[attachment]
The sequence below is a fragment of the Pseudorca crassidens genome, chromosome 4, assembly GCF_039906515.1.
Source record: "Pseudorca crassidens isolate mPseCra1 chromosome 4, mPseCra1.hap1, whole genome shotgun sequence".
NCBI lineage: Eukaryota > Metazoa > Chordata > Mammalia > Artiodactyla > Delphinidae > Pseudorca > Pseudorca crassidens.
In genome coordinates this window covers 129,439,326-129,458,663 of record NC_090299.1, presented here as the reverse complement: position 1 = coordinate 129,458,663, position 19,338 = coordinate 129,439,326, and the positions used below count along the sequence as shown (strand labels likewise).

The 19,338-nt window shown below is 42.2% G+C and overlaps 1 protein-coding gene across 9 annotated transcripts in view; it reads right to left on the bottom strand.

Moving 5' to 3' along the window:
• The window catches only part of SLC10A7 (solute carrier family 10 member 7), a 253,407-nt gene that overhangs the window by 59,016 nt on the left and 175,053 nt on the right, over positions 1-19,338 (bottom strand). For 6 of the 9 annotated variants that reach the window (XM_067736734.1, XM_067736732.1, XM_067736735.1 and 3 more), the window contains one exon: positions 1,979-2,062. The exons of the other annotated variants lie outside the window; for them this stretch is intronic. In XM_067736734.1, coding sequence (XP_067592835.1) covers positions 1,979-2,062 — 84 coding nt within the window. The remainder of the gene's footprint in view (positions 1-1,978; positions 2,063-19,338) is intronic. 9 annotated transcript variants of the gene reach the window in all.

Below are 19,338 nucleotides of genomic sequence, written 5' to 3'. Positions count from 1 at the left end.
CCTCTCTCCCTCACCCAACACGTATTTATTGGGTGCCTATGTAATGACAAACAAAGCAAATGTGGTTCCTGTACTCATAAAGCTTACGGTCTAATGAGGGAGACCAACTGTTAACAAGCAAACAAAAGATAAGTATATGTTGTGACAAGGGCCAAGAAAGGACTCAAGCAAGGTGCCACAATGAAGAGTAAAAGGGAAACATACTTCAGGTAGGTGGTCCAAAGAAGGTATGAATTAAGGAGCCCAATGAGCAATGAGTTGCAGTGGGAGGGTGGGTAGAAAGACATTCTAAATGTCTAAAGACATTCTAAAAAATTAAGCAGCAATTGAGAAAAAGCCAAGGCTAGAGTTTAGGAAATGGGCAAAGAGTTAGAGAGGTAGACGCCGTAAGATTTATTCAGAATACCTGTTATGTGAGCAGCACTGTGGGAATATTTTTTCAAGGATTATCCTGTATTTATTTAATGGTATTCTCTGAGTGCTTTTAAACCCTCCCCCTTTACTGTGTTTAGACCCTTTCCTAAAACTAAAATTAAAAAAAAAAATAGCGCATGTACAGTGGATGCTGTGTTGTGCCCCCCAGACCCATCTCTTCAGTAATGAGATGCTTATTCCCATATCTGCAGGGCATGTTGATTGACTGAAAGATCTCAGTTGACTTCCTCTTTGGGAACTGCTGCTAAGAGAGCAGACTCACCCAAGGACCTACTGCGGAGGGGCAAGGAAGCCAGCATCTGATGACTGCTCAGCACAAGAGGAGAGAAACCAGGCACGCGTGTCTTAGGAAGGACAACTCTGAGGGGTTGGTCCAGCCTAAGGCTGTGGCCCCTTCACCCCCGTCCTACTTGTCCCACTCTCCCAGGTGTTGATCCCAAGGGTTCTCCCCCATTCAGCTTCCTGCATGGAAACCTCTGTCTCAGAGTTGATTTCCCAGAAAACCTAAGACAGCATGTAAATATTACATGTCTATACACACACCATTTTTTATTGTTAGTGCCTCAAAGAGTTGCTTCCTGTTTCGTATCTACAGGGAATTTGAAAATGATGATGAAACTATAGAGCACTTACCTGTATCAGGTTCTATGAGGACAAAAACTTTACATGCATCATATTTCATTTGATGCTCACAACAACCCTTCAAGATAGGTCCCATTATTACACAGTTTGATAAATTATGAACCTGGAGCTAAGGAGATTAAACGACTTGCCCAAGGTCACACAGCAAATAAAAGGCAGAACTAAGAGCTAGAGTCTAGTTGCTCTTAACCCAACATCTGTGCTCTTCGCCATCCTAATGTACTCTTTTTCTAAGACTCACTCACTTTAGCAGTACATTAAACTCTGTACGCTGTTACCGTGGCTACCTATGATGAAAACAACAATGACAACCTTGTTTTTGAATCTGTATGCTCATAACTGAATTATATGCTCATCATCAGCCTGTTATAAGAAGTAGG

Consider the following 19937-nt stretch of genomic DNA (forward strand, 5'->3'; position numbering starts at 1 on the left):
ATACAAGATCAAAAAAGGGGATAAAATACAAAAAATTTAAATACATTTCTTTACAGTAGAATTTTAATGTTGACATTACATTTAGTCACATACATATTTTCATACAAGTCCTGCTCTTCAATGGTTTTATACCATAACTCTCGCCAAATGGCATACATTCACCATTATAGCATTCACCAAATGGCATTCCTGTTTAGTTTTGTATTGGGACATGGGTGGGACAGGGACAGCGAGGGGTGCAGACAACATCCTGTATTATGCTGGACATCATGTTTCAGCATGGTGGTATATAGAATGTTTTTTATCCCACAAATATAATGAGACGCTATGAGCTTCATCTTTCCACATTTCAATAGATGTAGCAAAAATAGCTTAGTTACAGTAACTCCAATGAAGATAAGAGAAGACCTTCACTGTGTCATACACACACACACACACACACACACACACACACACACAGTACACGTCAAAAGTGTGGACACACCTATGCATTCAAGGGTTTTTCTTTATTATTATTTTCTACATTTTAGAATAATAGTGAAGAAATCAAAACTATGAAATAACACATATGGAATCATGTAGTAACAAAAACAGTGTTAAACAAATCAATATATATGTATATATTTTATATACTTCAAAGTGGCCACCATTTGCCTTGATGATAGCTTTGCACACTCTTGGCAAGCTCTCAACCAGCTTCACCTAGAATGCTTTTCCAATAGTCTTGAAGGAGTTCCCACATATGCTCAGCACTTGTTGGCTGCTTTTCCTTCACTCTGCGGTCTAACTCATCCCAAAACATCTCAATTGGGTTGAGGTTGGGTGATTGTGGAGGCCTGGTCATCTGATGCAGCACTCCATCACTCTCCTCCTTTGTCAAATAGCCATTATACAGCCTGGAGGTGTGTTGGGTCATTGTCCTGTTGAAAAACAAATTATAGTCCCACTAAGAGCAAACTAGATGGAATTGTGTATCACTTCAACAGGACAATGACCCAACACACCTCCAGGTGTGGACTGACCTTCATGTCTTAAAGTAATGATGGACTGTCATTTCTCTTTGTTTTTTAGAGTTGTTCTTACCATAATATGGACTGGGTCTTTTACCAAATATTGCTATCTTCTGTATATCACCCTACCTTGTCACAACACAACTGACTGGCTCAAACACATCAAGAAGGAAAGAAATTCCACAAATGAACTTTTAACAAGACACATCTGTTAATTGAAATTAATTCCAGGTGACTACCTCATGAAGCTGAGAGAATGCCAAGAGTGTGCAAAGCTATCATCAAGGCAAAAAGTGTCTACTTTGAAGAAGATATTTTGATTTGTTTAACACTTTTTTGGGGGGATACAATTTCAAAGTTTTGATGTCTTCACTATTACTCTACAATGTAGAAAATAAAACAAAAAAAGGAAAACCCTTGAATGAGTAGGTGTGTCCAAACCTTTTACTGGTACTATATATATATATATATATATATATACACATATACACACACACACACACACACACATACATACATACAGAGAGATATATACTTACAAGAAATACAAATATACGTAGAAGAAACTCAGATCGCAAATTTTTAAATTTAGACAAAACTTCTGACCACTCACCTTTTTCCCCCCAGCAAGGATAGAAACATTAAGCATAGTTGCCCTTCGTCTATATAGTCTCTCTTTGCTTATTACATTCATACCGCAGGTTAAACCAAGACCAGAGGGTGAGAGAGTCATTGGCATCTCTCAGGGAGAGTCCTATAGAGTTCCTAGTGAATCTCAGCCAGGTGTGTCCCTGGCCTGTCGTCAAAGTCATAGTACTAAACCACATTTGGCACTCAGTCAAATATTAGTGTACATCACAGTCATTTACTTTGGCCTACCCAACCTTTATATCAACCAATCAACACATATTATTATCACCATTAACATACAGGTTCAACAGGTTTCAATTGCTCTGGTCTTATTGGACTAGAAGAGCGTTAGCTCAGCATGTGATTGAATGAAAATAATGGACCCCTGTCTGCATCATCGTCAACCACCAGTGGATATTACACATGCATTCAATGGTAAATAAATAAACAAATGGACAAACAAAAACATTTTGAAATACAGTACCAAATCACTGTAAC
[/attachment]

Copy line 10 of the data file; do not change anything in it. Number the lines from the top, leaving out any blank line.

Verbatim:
Consider the following 19937-nt stretch of genomic DNA (forward strand, 5'->3'; position numbering starts at 1 on the left):